Over the last four+ months, the world has logged on daily to track case counts of COVID-19. As a public health professional and data visualization designer, I’ve watched as charts and maps shaped the public’s understanding of COVID-19, but also watched as armchair epidemiologists published charts of miscalculated case fatality ratios and drew conclusions from […]
Over the last four+ months, the world has logged on daily to track case counts of COVID-19. As a public health professional and data visualization designer, I’ve watched as charts and maps shaped the public’s understanding of COVID-19, but also watched as armchair epidemiologists published charts of miscalculated case fatality ratios and drew conclusions from messy, incomplete data.
During this time, I’ve written articles, chatted on podcasts, and conducted interviews about the complexity of visualizing COVID-19 data, starting with Ten Considerations Before You Make Another Chart of COVID-19. The article was a call to the data viz community to viz responsibly: collaborate with public health experts to understand the nuances of the data, and perhaps pause before publishing a visualization in the public domain if the designer lacked an understanding of the complexity of the data.
But readers of charts and graphs far outnumber the designers of data visualizations. The principles of Alberto Cairo’s How Charts Lie are more relevant today than ever before, with added nuance and complexity as how data is collected, analyzed, and reported about an emerging pandemic evolves and changes over time.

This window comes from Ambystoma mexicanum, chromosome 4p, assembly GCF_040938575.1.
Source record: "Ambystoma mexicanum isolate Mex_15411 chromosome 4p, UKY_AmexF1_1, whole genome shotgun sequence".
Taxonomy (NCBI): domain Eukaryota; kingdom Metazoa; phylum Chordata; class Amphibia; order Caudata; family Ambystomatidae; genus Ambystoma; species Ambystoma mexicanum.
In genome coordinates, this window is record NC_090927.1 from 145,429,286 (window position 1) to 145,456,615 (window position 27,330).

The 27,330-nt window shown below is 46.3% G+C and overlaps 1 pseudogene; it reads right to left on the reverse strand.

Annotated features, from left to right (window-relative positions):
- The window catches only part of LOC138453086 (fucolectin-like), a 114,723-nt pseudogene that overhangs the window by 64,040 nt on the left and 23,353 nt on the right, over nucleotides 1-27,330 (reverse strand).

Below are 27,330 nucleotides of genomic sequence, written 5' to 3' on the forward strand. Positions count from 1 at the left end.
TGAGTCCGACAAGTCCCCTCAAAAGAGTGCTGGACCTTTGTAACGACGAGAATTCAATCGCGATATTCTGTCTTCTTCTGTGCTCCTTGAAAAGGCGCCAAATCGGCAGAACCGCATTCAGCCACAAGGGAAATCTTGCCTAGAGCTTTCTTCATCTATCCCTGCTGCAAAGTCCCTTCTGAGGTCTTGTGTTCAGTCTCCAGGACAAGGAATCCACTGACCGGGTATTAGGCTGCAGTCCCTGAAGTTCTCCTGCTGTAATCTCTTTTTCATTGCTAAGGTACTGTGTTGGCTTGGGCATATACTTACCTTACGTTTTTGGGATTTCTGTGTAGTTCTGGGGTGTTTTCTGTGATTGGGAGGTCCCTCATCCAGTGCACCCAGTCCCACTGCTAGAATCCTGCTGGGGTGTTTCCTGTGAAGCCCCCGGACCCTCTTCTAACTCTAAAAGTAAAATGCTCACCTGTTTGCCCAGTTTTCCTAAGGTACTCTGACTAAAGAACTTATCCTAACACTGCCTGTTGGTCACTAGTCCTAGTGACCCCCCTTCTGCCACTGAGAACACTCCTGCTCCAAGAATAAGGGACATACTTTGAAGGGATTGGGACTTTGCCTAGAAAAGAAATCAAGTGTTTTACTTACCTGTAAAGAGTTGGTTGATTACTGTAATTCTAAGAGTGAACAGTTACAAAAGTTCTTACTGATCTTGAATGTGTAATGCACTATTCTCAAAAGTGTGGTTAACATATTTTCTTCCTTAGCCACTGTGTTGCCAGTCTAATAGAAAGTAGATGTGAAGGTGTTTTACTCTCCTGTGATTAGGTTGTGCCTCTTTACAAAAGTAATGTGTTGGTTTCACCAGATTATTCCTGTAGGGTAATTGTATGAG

Three Questions to Ask when Reading COVID-19 Visualizations
Charts and graphs imply a certain truthfulness and certainty in the data presented, which is why they can be so powerful in shaping our perceptions and understanding. When the line measuring case counts goes up, we likely interpret that cases are increasing.
But what if other factors in how the data is collected and used shapes those numbers? As a few examples, consider:
While the more detailed recommendations I shared back in March in Fast Company on how to read COVID-19 charts and be informed but not terrified still hold true, it’s a long read. Here are three questions you can keep in mind as you read charts of COVID-19 data.
1. What other indicators do I need in order to understand the changes in the case numbers?